Author: Scott Whitney
For an electrical engineer in the medical device world, Eric Soederberg’s role models aren’t entirely—well—expected. “Oh, Gandhi, probably,” says Soederberg, with a self-effacing laugh. He falls silent for a moment, tousling his auburn hair. “Although, lately I’ve been asking myself, ‘What would Fred Rogers do?’” he adds, drumming his fingers on the table.
How did a gearhead graduate of both WPI and MIT find inspiration in such humanistic heroes? The path may have started decades ago on Boston’s Commonwealth Avenue, where a 20-something Soederberg walked frequently, admiring the memorials and statues that line the historic greenway. One in particular captured his imagination: that of sailor and historian Samuel Eliot Morison, whose statue bears the inscription, “Dream dreams, then write them. Aye, but live them first.”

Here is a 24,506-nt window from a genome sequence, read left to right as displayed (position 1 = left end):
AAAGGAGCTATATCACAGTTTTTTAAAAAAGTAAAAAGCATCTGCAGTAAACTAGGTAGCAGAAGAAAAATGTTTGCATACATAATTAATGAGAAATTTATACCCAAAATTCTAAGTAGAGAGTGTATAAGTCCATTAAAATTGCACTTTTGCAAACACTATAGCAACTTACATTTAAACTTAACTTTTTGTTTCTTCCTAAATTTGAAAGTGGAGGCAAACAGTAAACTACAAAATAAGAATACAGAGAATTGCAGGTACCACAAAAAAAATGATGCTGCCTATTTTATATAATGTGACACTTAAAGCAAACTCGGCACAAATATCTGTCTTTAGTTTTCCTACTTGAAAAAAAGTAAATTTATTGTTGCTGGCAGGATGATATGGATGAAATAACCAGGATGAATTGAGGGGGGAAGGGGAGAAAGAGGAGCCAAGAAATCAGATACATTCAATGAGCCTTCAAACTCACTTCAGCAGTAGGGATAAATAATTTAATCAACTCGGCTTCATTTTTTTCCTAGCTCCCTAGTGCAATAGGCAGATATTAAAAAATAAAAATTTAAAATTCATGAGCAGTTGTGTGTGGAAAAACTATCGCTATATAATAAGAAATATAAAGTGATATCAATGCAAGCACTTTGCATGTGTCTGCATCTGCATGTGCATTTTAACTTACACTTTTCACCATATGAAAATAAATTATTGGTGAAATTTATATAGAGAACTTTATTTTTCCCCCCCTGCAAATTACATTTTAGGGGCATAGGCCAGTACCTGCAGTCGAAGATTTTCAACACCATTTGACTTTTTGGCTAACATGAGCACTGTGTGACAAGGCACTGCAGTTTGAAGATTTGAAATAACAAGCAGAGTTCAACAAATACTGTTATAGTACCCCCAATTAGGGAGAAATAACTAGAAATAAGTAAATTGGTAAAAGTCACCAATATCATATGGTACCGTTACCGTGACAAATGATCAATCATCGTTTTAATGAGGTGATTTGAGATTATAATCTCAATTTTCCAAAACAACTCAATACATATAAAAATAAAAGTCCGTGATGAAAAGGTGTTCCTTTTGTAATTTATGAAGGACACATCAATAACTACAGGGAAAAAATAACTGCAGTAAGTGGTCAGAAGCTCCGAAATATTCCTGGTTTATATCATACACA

Thirty years have passed since Soederberg first read those words, and he now stands at the helm of Sunrise Labs, a medical product development company whose innovations are both changing and saving lives. And after years of dreaming his dreams, he’s discovered that the impact he wants to have on the world isn’t limited to the things he makes, but also in how he treats the people with whom he makes them.
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